Frank Francis: riding Toronto’s jazz trane

Donna Yawching gets on board the little jazz bar that could, and then man — Frank Francis — who can

Frank Francis, owner of The Trane, a jazz bar in Toronto. Photograph by Donna Yawching

It’s Saturday night and the Trane Studio is packed. A smoking-hot trumpeter sizzles onstage; an appreciative audience sits rapt.

Situated miles away from Toronto’s overheated Entertainment District, the Trane – named in honour of John Coltrane – is a very hip little jazz bar, with some of the edgiest music the city has to offer.

The man behind the Trane is Frank Francis, who came to Toronto from Jamaica at the age of 12. But Francis is neither a musician nor a businessman by trade. His driving interests, for many years, have been theatre, film, and literature. He fooled around on the guitar as a kid (“with my cousins”), but had neither the training nor the urge to pursue it seriously.

So how did he end up being the creator of a venue where the city’s best musicians literally line up to play? It’s a winding tale.

Francis, 40, is a quiet man with thoughtful eyes and shoulder-length dreads. Married to a social worker, and the father of three young children, he fits no particular stereotype. He sips a cup of tea and ruminates on his past.

“I was always interested in the arts,” he says. Enrolling at York University in 1989, he majored in English, with a minor in theatre. His focus was creative writing, screenwriting and theatre directing. “I did a lot of work around cultural theory, I studied literature from an international perspective, ran the African Drama Club for a couple of years.” He also founded the Committee of Film Noir, to showcase filmmakers of African descent from all over the world. “I think that art and culture are the fires that keep contemporary society burning.”

After university he worked with a few small theatre companies before founding Caliban Arts Theatre in 1994. Caliban was a multi-disciplinary, non-profit arts organisation, showcasing artists of every stripe, primarily within the black community. “It was a groundbreaker at the time,” Francis recalls. Self-funded at first, the organisation eventually received support from all levels of government.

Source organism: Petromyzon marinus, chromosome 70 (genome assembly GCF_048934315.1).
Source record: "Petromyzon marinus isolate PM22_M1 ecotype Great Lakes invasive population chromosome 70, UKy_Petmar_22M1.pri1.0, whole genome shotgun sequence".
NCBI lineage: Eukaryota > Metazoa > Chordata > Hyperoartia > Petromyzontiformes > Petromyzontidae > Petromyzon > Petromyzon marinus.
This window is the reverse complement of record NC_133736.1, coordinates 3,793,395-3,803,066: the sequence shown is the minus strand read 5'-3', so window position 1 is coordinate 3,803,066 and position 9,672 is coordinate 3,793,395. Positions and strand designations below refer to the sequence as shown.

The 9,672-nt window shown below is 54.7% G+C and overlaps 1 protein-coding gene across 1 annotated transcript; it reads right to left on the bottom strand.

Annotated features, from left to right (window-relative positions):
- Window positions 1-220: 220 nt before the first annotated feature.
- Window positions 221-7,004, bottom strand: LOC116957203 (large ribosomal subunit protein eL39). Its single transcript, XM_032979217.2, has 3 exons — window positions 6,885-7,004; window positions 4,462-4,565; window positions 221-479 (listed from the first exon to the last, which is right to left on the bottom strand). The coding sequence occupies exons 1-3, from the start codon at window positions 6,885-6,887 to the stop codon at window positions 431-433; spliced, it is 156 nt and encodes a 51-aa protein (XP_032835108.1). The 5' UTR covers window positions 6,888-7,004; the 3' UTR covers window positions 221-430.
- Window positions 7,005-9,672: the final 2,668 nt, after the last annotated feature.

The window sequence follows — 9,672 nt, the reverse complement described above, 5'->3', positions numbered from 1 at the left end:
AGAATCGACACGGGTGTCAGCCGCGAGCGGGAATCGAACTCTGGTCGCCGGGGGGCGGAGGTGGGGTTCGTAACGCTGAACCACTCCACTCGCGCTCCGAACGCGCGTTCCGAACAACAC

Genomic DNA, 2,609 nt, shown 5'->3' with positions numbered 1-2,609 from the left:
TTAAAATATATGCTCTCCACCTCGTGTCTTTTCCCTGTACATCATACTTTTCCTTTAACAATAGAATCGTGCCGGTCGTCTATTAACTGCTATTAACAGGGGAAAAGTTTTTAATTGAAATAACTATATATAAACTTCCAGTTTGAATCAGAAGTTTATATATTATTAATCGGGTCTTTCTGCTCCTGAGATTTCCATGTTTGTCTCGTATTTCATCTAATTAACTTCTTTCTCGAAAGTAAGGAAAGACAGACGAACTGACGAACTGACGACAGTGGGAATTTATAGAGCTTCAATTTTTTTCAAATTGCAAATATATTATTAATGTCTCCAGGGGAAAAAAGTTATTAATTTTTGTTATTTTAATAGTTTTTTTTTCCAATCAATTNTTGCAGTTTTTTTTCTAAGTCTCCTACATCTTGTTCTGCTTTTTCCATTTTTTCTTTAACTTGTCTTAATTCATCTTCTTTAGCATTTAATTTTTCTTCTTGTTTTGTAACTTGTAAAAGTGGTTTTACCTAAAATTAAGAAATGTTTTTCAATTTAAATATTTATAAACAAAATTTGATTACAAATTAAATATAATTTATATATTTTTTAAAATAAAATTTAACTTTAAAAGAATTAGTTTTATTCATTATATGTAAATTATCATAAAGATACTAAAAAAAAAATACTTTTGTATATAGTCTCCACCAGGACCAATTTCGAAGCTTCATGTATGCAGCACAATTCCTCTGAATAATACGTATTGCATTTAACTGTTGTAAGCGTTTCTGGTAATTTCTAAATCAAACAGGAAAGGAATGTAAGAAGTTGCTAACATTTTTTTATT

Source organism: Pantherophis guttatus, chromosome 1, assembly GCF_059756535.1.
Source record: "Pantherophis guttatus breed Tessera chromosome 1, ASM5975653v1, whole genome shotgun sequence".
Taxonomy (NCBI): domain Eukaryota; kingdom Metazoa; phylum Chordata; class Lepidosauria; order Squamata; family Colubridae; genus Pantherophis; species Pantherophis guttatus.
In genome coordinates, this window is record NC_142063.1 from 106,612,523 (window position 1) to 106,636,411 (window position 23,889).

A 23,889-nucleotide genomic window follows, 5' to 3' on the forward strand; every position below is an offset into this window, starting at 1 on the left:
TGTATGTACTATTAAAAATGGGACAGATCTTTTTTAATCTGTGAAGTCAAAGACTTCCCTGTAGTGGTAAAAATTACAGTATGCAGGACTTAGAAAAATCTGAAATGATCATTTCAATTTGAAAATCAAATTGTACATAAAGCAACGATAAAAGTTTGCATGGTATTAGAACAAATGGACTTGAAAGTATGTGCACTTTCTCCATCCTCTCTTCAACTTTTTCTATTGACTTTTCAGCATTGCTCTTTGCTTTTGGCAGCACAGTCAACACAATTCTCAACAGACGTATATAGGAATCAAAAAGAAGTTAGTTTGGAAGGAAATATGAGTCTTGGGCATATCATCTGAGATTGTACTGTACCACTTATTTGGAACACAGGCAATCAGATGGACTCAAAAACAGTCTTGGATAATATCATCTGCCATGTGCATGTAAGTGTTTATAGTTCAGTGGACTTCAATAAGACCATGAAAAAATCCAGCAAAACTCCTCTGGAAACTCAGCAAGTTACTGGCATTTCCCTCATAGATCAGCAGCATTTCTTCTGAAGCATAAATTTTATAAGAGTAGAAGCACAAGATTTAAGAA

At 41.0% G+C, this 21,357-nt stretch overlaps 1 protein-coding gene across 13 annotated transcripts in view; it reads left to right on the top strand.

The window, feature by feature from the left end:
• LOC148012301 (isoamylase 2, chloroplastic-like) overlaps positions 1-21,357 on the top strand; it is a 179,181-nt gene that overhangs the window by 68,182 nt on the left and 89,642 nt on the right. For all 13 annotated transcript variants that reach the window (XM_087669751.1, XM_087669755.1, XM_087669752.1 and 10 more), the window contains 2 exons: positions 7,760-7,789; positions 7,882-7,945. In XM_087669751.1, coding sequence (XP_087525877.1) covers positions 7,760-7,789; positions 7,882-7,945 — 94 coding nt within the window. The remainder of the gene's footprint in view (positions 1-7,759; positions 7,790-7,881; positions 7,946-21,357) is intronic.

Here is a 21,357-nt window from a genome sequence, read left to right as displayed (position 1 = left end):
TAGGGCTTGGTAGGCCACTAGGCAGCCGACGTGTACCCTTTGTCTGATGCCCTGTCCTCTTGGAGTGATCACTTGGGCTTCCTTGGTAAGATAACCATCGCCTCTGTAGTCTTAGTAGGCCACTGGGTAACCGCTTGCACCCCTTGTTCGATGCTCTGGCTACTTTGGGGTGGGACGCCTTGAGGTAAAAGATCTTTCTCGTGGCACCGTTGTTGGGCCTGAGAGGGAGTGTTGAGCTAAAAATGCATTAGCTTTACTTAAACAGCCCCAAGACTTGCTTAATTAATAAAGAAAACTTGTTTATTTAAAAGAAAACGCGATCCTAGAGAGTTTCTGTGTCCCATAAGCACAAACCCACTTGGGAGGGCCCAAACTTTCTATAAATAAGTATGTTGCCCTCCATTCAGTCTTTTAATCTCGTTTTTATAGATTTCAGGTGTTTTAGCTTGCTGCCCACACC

The Trane, in a roundabout way, grew out of Caliban. “With the live presentations, we were constantly running into issues of people wanting food and drink, and leaving the studio to find it,” Francis explains. So the Trane, a full-service bar and restaurant, was created in 2003 to host the live shows, while the parent organisation moved to another location and eventually fell dormant (though Francis hopes to re-launch Caliban in the near future).

He chose Coltrane as his touchstone because the legendary musician was “an inspirational figure”, fusing eastern and African rhythms and integrating them successfully into jazz.

“The idea was to make the Trane an inclusive cultural space, something that we could look back and forward to in the arts. For me, Coltrane signifies the past, the present and the future in terms of creative expression.”
Not the least of Francis’ motivations was the desire to give the black community “a fixed space that they could walk in and be proud of, for all the musical contributions that we make.”

He explains: “I always felt that, for a community that is solely responsible for the development of jazz, you could go into any of the jazz rooms in the city and not find one of us – far less an owner.” (He’s right about that: Toronto’s jazz audiences – and even musicians – tend to be predominantly middle-class and white.) “I felt it was time we had a space to call our own.”

Francis keeps his cover charges low in order to remain inclusive: it’s a tricky balancing act from the business point of view. The Trane has faced challenges in its six years, but along the way, it has welcomed great musicians (Wynton Marsalis has played there) and nurtured new ones. Musicians like the space because it’s an acoustic room; and also because “they get respect”.

The Trane has also developed a loyal clientele: it’s become, as Francis says, “a destination spot” for people wanting to hear its particular music. Gus Murle and Linda Mackintosh, for example, travel in regularly from the outskirts of Toronto to hang at the Trane. “Frank features a lot of nuanced stuff here that you don’t really hear anywhere else,” says Murle; and Mackintosh adds, “There’s no place like it in Toronto, that we know of.”

“I wouldn’t be able to do this if it didn’t inspire people,” Francis says frankly, contemplating the gruelling hours and financial strains that are synonymous with owning a jazz club. “The minute it stops doing that, I would be happy to move on. I have a whole lot of manuscripts I’d like to re-visit!”

If the Trane’s popularity is anything to go by, those manuscripts may languish in a drawer for many years to come.